Show #20: Music By Japanese Composer Toru Takemitsu

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This week’s Rhythm Planet will feature Japanese composer Toru Takemitsu‘s (1930-1996) sonic dreamscapes. Often they are more like painting than music. His music is abstract and textured, but not cold or harsh like, say, Penderecki, Webern, or other modern European composers. He is more like the impressionist Claude Debussy, who was a major influence on his work. There’s also the connection with Olivier Messiaen and John Cage‘s principle of indeterminacy. Moving forward in time, you can detect the influence of Takemitsu on modern J-pop icon Ryuichi Sakamoto, also a huge fan of Debussy. Takemitsu also was a big fan of the Beatles and arranged a number of classic Lennon-McCartney songs for solo guitar.

I will feature his rendition of Here, There, and Everywhereperformed by guitarist John Williams. In addition, I’ll play a rare and long out of print soundtrack of a 1970s TV series Legacy of the Future, also music from the soundtrack for the film José Torres by director Hiroshi Teshigahara (same director of the mesmerizing 1964 film Woman of the Dunes) and the evocative I Hear the Water Dreaming.


Rhythm Planet Playlist: 9/6/13

  1. Toru Takemitsu/ Toward The Sea / Air / Telarc
  2. Toru Takemitsu / Music Of Training And Rest (From José Torres) / The Film Music Of Toru Takemitsu / Telarc
  3. Toru Takemitsu / I Hear The Water DreamingI Hear The Water Dreaming / Deutsche Grammophon
  4. Toru Takemitsu / Here There & EverywhereTakemitsu Played By John Williams / Sony
  5. Toru Takemitsu / Various / Legacy For The Future / Deutsche Grammophon

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In his music you see a dialectic of Orient and Occident, sound and silence. The musical language and imagery, however, is all his own. He started composing when he was 16, and had no important teachers. Takemitsu’s career took off in 1959 when no less than the towering figure of Igor Stravinsky gave high praise and acclaim to his Requiem for Strings.

Listening to Takemitsu is like looking at a Rothko or Pollock painting. You have to kind of let your mind wander over to the right hemisphere. This is music for dreaming. I remember years ago, at the opening of the now-troubled MOCA (Museum of Contemporary Art) here in LA where the first rooms were sequenced thus: David Smith sculptures, then a room of Pollock’s drip paintings, then a darkened room of Rothkos. I stood and stared, taking it all in. It was utterly hypnotic. I think Takemitsu’s music has a similar effect. For Takemitsu, think abstract expressionist painting: music which has no tonal center or set key, and harmonies that float like clouds; representational painting is like Mozart, Brahms, or Bach, or even jazz standards. It is more conservative, predictable, and accessible. More familiar and safer. Think Brubeck vs. Coltrane.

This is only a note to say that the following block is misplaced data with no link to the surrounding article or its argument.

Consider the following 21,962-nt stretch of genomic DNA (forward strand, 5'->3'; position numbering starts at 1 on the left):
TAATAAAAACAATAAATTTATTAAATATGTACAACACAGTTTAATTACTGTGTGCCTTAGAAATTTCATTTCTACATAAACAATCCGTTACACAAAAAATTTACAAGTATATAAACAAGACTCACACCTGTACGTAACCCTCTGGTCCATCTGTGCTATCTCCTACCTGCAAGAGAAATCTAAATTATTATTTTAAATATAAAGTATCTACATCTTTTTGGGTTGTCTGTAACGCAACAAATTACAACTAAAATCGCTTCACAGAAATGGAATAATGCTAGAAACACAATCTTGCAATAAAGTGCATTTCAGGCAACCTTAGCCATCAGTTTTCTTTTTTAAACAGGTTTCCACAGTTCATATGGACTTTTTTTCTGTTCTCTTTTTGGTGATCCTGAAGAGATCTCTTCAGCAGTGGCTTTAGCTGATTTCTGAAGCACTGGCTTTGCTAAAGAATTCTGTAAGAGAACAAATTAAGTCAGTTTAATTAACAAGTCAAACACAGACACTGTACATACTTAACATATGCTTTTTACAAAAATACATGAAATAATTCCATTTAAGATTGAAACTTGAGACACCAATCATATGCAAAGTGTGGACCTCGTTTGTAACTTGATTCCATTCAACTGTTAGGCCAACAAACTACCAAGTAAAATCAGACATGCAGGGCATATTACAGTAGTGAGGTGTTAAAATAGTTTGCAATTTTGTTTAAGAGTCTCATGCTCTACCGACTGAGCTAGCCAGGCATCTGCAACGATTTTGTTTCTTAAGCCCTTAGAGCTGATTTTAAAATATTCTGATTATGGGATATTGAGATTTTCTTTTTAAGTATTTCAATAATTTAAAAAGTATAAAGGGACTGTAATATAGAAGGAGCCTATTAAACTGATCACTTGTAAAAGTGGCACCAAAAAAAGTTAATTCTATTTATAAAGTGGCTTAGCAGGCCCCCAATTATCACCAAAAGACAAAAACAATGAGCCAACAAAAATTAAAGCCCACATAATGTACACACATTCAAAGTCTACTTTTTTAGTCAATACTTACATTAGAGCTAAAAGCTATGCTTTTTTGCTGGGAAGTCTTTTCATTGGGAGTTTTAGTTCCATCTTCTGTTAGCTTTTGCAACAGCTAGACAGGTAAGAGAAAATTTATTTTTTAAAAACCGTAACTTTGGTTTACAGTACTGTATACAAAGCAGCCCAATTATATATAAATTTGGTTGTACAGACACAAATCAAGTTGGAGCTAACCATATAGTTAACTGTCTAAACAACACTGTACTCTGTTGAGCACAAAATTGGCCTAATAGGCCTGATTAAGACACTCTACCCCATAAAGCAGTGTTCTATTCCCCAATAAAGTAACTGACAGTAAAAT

I like Takemitsu for the same reasons I have always loved Debussy. It came as no surprise, then, when I discovered the Debussy was a huge influence on the largely self-taught Takemitsu. His music embraces color and texture, uses wood blocks, shakuhachi, biwa and other traditional Japanese instruments. I am fascinated by his music, though some may find his abstract landscapes, such as To the Edge of Dream, dark, scary, even apocalyptic. His harmonic progressions are unpredictable. Let your mind wander and enjoy his sonic dreamscapes.

Here is a video of his work Ceremonial: An Autumn Ode.